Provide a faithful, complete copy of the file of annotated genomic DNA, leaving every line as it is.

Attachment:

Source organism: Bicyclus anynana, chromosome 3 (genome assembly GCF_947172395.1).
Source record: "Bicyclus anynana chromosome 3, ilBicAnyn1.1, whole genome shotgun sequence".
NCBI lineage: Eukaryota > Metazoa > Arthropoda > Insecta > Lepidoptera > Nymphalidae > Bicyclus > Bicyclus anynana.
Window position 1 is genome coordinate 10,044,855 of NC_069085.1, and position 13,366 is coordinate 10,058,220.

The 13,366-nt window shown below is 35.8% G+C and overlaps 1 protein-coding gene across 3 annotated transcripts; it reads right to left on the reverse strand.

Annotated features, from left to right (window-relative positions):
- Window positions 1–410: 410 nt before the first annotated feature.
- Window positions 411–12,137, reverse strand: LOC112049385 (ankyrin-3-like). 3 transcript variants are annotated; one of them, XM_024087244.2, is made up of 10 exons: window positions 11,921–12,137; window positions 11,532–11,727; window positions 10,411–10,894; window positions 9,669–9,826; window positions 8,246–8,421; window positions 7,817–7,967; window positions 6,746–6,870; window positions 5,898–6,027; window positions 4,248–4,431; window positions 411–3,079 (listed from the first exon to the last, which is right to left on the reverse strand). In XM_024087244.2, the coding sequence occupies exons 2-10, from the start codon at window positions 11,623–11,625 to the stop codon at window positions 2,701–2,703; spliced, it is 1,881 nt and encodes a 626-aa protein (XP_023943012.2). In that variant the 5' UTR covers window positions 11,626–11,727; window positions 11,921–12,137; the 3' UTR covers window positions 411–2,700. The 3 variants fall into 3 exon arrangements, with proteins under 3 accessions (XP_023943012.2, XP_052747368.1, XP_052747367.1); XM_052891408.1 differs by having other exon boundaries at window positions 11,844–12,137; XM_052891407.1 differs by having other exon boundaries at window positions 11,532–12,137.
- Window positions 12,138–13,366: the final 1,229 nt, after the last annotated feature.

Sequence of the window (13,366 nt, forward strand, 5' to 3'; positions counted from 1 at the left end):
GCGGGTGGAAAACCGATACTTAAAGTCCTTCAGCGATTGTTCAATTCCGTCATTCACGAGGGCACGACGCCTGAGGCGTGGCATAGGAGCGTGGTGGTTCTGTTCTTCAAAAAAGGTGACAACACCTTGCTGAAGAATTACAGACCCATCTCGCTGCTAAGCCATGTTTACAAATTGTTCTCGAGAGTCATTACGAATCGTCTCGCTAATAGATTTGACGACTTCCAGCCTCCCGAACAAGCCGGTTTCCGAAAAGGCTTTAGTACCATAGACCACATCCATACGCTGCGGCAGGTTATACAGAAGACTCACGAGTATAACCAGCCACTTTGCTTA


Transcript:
Source organism: Bicyclus anynana, chromosome 3 (genome assembly GCF_947172395.1).
Source record: "Bicyclus anynana chromosome 3, ilBicAnyn1.1, whole genome shotgun sequence".
NCBI lineage: Eukaryota > Metazoa > Arthropoda > Insecta > Lepidoptera > Nymphalidae > Bicyclus > Bicyclus anynana.
Window position 1 is genome coordinate 10,044,855 of NC_069085.1, and position 13,366 is coordinate 10,058,220.

The 13,366-nt window shown below is 35.8% G+C and overlaps 1 protein-coding gene across 3 annotated transcripts; it reads right to left on the reverse strand.

Annotated features, from left to right (window-relative positions):
- Window positions 1–410: 410 nt before the first annotated feature.
- Window positions 411–12,137, reverse strand: LOC112049385 (ankyrin-3-like). 3 transcript variants are annotated; one of them, XM_024087244.2, is made up of 10 exons: window positions 11,921–12,137; window positions 11,532–11,727; window positions 10,411–10,894; window positions 9,669–9,826; window positions 8,246–8,421; window positions 7,817–7,967; window positions 6,746–6,870; window positions 5,898–6,027; window positions 4,248–4,431; window positions 411–3,079 (listed from the first exon to the last, which is right to left on the reverse strand). In XM_024087244.2, the coding sequence occupies exons 2-10, from the start codon at window positions 11,623–11,625 to the stop codon at window positions 2,701–2,703; spliced, it is 1,881 nt and encodes a 626-aa protein (XP_023943012.2). In that variant the 5' UTR covers window positions 11,626–11,727; window positions 11,921–12,137; the 3' UTR covers window positions 411–2,700. The 3 variants fall into 3 exon arrangements, with proteins under 3 accessions (XP_023943012.2, XP_052747368.1, XP_052747367.1); XM_052891408.1 differs by having other exon boundaries at window positions 11,844–12,137; XM_052891407.1 differs by having other exon boundaries at window positions 11,532–12,137.
- Window positions 12,138–13,366: the final 1,229 nt, after the last annotated feature.

Sequence of the window (13,366 nt, forward strand, 5' to 3'; positions counted from 1 at the left end):
GCGGGTGGAAAACCGATACTTAAAGTCCTTCAGCGATTGTTCAATTCCGTCATTCACGAGGGCACGACGCCTGAGGCGTGGCATAGGAGCGTGGTGGTTCTGTTCTTCAAAAAAGGTGACAACACCTTGCTGAAGAATTACAGACCCATCTCGCTGCTAAGCCATGTTTACAAATTGTTCTCGAGAGTCATTACGAATCGTCTCGCTAATAGATTTGACGACTTCCAGCCTCCCGAACAAGCCGGTTTCCGAAAAGGCTTTAGTACCATAGACCACATCCATACGCTGCGGCAGGTTATACAGAAGACTCACGAGTATAACCAGCCACTTTGCTTA